Sponges

Sponges are marvelous creatures. They’re animals, although they look more like plants. They come in many different colors, and there are over 5,000 species of sponges inhabiting both fresh and salt water. They live in oceans and lakes from the polar regions to the tropics, but they are most abundant in warm waters.

In recent years, compounds derived from sponges have become useful in cancer-fighting drugs and in medicines that help prevent the rejection of transplanted organs. More important is what they do for the oceans, lakes, and even rivers where they grow. A sponge will take in several hundred gallons of water per day using whip-like flagella to make a strong current. They filter the water, removing 90% of the bacteria. It’s the bacteria that the sponge eats, returning the cleansed water to the outside.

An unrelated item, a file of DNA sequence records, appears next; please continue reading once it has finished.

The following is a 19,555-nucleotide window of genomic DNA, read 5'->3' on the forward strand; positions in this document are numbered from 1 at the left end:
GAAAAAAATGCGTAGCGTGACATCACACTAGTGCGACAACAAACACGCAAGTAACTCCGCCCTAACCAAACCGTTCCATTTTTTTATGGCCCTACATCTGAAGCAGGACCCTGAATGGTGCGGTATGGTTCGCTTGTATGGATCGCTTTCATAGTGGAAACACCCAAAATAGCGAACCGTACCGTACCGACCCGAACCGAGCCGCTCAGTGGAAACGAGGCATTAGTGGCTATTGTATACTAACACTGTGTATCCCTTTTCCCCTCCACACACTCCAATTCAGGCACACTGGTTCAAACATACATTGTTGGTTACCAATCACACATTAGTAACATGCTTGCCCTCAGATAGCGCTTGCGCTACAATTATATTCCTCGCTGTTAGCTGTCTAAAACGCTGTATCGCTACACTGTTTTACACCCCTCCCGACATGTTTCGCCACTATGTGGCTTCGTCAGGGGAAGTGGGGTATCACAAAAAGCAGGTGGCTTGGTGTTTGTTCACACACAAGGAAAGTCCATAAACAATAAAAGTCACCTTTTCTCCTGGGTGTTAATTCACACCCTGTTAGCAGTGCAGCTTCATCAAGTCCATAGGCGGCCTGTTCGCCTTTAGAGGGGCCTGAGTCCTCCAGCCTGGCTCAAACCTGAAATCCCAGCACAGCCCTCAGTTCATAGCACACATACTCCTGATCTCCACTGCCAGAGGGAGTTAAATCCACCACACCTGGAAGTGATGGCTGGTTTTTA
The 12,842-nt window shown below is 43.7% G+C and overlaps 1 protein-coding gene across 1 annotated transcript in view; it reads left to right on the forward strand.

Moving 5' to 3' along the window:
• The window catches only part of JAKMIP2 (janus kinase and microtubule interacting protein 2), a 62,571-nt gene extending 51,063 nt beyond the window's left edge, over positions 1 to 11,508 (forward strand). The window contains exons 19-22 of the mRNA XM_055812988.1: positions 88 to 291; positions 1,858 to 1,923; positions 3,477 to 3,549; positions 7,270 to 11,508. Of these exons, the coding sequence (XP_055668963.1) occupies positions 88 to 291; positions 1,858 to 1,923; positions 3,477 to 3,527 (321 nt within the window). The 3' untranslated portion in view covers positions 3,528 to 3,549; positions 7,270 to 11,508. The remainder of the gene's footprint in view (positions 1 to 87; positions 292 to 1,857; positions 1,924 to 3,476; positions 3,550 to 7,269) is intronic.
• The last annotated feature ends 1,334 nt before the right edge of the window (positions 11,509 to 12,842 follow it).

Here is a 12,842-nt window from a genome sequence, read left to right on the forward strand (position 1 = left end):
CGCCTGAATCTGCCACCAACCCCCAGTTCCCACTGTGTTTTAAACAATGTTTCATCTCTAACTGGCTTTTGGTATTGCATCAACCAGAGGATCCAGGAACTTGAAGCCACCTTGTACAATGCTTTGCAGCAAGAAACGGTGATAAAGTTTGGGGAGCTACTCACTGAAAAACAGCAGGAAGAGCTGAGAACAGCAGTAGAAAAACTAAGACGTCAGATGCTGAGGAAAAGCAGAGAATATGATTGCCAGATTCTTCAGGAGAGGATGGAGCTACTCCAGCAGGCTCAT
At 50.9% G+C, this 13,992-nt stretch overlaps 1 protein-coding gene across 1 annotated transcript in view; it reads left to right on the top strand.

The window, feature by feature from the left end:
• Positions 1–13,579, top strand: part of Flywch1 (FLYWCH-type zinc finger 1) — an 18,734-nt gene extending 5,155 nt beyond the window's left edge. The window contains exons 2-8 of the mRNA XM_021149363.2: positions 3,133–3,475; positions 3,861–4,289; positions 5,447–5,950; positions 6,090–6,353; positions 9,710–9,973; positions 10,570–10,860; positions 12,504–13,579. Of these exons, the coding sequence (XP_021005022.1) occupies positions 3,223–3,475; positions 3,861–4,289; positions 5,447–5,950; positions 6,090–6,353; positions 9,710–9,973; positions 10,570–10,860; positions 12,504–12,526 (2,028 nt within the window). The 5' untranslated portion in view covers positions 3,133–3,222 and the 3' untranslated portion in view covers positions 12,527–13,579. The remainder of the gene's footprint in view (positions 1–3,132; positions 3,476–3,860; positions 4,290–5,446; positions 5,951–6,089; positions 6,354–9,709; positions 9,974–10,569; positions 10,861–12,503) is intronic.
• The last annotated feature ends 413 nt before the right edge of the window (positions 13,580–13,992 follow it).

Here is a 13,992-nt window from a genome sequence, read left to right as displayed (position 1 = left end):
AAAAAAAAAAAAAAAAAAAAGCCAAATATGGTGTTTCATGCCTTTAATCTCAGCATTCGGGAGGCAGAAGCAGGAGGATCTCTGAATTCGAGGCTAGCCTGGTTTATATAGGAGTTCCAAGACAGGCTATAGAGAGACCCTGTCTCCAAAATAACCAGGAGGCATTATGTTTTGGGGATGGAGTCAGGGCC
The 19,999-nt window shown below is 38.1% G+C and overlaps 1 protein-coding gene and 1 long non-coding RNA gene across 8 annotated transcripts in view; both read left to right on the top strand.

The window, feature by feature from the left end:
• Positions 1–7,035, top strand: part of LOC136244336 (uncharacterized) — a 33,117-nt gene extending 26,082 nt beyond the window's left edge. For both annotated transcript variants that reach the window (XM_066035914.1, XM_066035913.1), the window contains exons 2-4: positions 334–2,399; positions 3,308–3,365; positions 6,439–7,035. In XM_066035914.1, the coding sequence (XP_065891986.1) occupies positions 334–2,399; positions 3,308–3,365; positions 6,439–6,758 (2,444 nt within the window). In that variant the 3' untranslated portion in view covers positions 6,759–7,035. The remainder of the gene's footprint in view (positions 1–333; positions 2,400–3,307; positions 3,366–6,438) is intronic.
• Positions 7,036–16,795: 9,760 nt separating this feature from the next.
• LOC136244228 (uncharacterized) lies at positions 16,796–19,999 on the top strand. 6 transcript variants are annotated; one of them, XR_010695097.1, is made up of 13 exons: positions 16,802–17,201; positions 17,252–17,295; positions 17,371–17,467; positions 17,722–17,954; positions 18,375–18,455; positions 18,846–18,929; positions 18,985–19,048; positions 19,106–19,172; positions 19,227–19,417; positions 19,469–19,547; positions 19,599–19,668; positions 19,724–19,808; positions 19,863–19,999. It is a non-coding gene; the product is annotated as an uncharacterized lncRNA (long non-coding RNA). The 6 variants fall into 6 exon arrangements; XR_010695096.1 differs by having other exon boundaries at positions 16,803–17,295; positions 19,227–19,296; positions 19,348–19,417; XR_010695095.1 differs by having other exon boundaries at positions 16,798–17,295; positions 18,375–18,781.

The beautiful, clear water we see in many places in the world is due largely to the sponges that clean it. They are an exquisitely designed, essential part of the water world we all depend on and enjoy. That design is a reflection of the wisdom of the Designer.
© Roland Earnst

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